Reading Women Talk Jesmyn Ward and Sarah Smarsh
Kendra Winchester, Autumn Privett, and Jaclyn Masters
on Working Class Stories
For our month on working class stories, Kendra, Autumn, and Jaclyn discuss Where the Line Bleeds by Jesmyn Ward and Heartland by Sarah Smarsh.
Kendra Winchester: What was really impressed upon me after reading Where the Line Bleeds is when I graduated high school and even in college, if I needed a place to crash, even for a few months, I could always go back to my parents’ house. There was always that safety net there that if I graduated college needed a year to find a job, my parents would be there for me. But there’s no safety net for these two twins when they graduate high school. They’re immediately thrown into the real world. They have a dependent, their grandmother, who’s taken care of them their entire lives and that’s it. I think people take that safety net for granted so much that, when we discuss class, it’s important to note here that there is none for these boys. And even at the end of the book, there’s still no safety net for them. They’re always going to be on their own. There’s no letup of the difficulties that they’re facing.
Autumn Privett: I think even like we’ve seen in other books, it’s not so much explicitly in this book, but in other books about these situations, your family is your support system. And so even the scene where they’re having the crawfish boil, that’s their family; that’s their community. And so for them to even leave and go to another town, they lose that very small safety net that they have anyway. So I mean, those are some big sacrifices and hard decisions to make. And I think, if you’re just used to having that safety net and that support, that it’s easy to overlook what a protection that actually is.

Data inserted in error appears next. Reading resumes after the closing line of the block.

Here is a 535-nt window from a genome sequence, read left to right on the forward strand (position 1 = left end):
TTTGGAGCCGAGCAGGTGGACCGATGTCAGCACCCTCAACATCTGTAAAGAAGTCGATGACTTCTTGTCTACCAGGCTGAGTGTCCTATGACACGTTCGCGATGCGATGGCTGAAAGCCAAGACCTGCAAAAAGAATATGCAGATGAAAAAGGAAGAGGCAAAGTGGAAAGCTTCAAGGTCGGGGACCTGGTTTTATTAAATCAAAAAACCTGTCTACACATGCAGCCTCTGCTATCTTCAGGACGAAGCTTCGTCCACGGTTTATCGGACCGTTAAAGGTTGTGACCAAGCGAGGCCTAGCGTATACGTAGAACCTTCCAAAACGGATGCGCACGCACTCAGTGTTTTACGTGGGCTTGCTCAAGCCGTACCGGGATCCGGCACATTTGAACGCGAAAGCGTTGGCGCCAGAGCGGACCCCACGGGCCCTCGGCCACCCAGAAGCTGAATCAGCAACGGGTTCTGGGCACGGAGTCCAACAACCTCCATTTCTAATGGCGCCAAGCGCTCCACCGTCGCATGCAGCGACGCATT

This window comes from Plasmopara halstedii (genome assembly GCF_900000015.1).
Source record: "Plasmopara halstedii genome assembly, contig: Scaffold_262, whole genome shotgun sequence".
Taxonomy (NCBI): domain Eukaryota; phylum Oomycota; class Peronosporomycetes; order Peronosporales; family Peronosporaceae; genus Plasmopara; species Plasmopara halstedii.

Jaclyn Masters: And in many ways, it’s not even really decision. I feel like so much of what I was reading this, I felt like they didn’t really have any real choices that they were being presented with. It was very much just, this is what we can do.
AP: Oh definitely. One of the things we talked about earlier too is about the theme of water in this book. So it starts out with them in a river and ends with them in a river. And you know water is a kind of thing that just flows. There’s no choice as to where it goes. It just moves forward.
JM: It’s interesting you mentioned the American dream. I mean, I studied it at university, and I think, as a non-American, it’s something that was always felt very conceptual to me. But I think Sarah Smarsh really uses it in a really tangible way in this to really interrogate her own family’s experience. And there’s a quote really early on, if you don’t mind me sharing. She says, “But the American dream has a price tag on it. The cost changes depending on where you’re born and to whom, with what color skin and with how much money in your parents’ bank account. The poorer you are, the higher the price. You can pay an entire life in labor, it turns out, and have nothing to show for it. Less than nothing even. Debt, injury, abject need.” So much to unpack in that. But I thought, this book was so much more intersectional than I thought it would be. And it was almost self-critical while at the same time acknowledging the inherent privilege that she has as a white woman growing up in a white family. And you know, at so many points in the memoir, she points out how things could have been totally different if she’d been African American, for example.